This is a very varied, if not terribly cohesive album, with elements of most of the styles Garth has pursued over the years. It certainly wasn’t worth buying the original boxed set for, but is a better bet as a standalone especially now that used copies are available relatively cheaply.

Grade: B

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Album Review: Garth Brooks – ‘No Fences’

image1989 was a watershed year for country music when an unusually high number of artists enjoyed their commercial breakthroughs. Garth Brooks initially emerged as a member of the Class of 1989 and although from the beginning he was a solid performer, few would have guessed that he would soon emerge as the biggest star in music, regardless of genre. He began to break away from the pack with “The Dance”, which was the final single released from his debut album. By the time his 1990 sophomore disc No Fences was released, it was obvious that he was on his way to superstardom.

“Friends In Low Places”, written by DeWayne Blackwell and Earl Bud Lee, was the album’s first single. It took only eight weeks to reach #1, where it remained for four weeks. The delightfully rowdy drinking song went on to become Garth’s best known recording. It won the 1990 Single of the Year award from both the Country Music Association and the Academy of Country Music. It may have been the album’s biggest hit, but it is not my favorite, perhaps partially due to the fact that it was overplayed by radio.

On several of its tracks, No Fences marked a subtle shift towards a softer, more middle-of-the-road sound, as opposed to Garth’s very traditional debut album. The album’s second single, the ballad “Unanswered Prayers” included a string arrangement which, though subtle and tastefully restrained, marked the beginning of a shift away from the ultra-traditional sound that had dominated country music during the last half of the 1980s. “Two of a Kind, Workin’ on a Full House”, on the other hand, was very traditional. The more contemporary and controversial “The Thunder Rolls” was the album’s final single. Written by Garth and Pat Alger, it tells the tale of a worried wife waiting during a thunder storm for her cheating husband to come home. It was originally recorded by Tanya Tucker but her version went unreleased until it was included on her 1994 boxed set. Garth’s version omits the final verse, in which the wife takes a gun and plans to kill her philandering spouse, leaving many who only knew Garth’s version to wonder what the controversy was about. Indeed, there really was no controversy at first, until the accompanying video with its graphic scenes of domestic violence, was released. It was the first but certainly not the last controversy of Garth’s career. TNN refused to play the video unless a disclaimer was included. CMT, which had initially played the clip, also pulled it. It nevertheless was awarded the Video of the Year Award by the CMA in 1991.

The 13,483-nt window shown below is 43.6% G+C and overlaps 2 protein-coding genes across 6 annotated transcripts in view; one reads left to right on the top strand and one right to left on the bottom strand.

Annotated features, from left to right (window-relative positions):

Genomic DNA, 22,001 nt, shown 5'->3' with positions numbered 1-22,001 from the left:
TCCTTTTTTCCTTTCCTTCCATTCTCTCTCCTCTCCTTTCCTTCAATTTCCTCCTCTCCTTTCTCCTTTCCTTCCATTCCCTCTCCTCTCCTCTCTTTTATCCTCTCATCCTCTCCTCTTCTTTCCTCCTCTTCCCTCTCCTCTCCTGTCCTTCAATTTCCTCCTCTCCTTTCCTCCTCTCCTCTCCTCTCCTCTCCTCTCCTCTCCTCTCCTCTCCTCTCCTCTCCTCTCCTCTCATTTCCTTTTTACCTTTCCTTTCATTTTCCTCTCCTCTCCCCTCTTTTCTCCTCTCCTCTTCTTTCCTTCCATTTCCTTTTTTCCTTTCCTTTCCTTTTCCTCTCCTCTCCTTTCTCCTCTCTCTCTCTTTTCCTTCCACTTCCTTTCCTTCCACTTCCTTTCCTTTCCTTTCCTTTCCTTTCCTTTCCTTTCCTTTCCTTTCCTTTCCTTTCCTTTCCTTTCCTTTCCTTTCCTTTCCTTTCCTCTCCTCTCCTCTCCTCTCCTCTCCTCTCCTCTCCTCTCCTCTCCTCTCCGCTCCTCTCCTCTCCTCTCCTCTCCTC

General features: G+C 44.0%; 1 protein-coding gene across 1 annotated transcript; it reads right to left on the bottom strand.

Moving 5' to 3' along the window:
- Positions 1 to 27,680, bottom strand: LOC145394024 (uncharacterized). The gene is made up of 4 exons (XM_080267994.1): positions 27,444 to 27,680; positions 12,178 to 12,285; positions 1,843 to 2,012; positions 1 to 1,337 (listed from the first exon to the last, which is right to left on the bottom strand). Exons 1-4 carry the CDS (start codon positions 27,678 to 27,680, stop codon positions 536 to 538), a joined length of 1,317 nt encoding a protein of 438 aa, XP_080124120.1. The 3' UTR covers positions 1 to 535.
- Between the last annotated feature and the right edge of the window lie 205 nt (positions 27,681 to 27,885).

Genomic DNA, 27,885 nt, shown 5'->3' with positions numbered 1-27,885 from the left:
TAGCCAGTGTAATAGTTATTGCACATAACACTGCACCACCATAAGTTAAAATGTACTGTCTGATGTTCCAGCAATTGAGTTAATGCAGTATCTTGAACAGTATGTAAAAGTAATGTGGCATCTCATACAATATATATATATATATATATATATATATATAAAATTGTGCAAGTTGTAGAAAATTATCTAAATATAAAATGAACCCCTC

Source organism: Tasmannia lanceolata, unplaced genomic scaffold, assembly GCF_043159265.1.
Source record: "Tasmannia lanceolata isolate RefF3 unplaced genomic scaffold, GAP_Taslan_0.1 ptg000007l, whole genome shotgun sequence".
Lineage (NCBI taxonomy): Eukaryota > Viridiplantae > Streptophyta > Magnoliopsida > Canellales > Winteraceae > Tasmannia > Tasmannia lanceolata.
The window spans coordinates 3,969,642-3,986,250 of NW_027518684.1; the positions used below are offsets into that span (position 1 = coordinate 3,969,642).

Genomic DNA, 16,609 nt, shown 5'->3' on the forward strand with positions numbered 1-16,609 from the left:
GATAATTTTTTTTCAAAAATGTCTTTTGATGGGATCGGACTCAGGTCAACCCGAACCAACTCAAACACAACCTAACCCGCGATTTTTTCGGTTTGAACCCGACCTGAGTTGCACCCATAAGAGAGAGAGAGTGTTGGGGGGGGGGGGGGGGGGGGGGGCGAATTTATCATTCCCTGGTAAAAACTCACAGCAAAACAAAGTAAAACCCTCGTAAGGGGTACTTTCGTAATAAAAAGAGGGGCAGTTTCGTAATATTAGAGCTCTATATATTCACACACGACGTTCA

All of the aforementioned singles were #1 hits. A fifth single was eventually released more than a decade later, when “Wild Horses”, with a re-recorded vocal track was inexplicably sent to radio in between singles from Garth’s then-current Scarecrow album. It only reached #7 and isn’t one of Garth’s best remembered hits today, but it has always been one of my favorites.

Notable among the album cuts is “Victim of the Game”, a Garth co-write with Mark D. Sanders. Garth’s future wife Trisha Yearwood covered the song a year later on her debut album. The album’s most unusual track is Garth’s cover of the 1959 Fleetwoods hit “Mr. Blue”, which had been written by “Friends In Low Places” co-writer DeWayne Blackwell. The twang added to appeal to country fans is overdone and this track has to be considered a misstep on an otherwise very solid album.